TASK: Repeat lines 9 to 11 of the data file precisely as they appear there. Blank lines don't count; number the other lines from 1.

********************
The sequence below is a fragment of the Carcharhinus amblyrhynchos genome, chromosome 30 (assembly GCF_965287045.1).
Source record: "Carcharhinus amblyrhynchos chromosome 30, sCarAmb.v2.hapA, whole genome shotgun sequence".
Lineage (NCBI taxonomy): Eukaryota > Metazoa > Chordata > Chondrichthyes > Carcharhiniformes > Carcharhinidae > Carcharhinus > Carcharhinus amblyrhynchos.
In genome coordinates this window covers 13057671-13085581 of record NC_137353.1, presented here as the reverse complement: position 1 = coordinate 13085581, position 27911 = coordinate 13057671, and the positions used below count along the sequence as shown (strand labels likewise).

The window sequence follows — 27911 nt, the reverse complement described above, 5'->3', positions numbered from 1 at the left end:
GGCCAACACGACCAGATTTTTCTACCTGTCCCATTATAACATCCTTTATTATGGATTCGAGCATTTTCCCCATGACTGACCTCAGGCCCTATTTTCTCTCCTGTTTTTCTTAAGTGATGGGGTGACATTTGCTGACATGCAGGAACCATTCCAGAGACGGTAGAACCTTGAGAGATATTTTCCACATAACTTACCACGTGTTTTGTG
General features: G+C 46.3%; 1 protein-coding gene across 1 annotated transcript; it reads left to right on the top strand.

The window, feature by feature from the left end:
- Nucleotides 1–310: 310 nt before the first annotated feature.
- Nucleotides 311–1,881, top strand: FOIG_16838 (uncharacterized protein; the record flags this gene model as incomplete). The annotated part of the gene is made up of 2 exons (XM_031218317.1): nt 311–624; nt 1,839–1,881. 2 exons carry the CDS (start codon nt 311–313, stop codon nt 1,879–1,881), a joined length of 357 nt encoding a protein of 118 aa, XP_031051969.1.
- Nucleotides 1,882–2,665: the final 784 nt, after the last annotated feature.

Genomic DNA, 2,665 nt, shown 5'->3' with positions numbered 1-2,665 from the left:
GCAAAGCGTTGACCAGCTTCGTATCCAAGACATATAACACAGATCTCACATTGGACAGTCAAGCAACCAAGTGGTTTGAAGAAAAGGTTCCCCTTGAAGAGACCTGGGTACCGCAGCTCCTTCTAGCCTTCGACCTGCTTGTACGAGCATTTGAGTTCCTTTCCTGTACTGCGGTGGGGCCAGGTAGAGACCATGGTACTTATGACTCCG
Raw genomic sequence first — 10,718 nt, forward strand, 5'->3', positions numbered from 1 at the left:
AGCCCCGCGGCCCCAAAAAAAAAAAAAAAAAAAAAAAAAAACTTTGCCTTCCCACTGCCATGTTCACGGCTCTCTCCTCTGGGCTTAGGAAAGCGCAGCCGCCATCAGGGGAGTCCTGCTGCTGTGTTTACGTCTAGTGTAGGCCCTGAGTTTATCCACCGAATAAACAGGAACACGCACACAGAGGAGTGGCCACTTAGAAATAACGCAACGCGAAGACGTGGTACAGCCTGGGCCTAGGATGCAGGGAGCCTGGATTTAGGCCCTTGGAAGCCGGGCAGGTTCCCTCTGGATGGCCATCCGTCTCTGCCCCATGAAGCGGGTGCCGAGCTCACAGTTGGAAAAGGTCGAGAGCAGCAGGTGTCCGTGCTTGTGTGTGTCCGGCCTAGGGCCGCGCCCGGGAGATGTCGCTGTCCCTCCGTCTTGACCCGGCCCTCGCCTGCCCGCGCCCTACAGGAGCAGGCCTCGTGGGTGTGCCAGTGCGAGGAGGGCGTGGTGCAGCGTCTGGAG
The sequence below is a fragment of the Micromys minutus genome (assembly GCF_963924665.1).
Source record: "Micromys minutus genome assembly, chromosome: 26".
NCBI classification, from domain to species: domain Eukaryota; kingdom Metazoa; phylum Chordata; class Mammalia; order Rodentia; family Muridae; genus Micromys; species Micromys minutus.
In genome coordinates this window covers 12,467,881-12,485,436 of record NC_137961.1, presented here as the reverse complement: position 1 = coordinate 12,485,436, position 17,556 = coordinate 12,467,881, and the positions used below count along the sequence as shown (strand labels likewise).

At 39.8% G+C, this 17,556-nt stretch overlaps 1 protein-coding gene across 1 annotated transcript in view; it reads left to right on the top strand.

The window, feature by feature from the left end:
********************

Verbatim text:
- Nucleotides 1–310: 310 nt before the first annotated feature.
- Nucleotides 311–1,881, top strand: FOIG_16838 (uncharacterized protein; the record flags this gene model as incomplete). The annotated part of the gene is made up of 2 exons (XM_031218317.1): nt 311–624; nt 1,839–1,881. 2 exons carry the CDS (start codon nt 311–313, stop codon nt 1,879–1,881), a joined length of 357 nt encoding a protein of 118 aa, XP_031051969.1.
- Nucleotides 1,882–2,665: the final 784 nt, after the last annotated feature.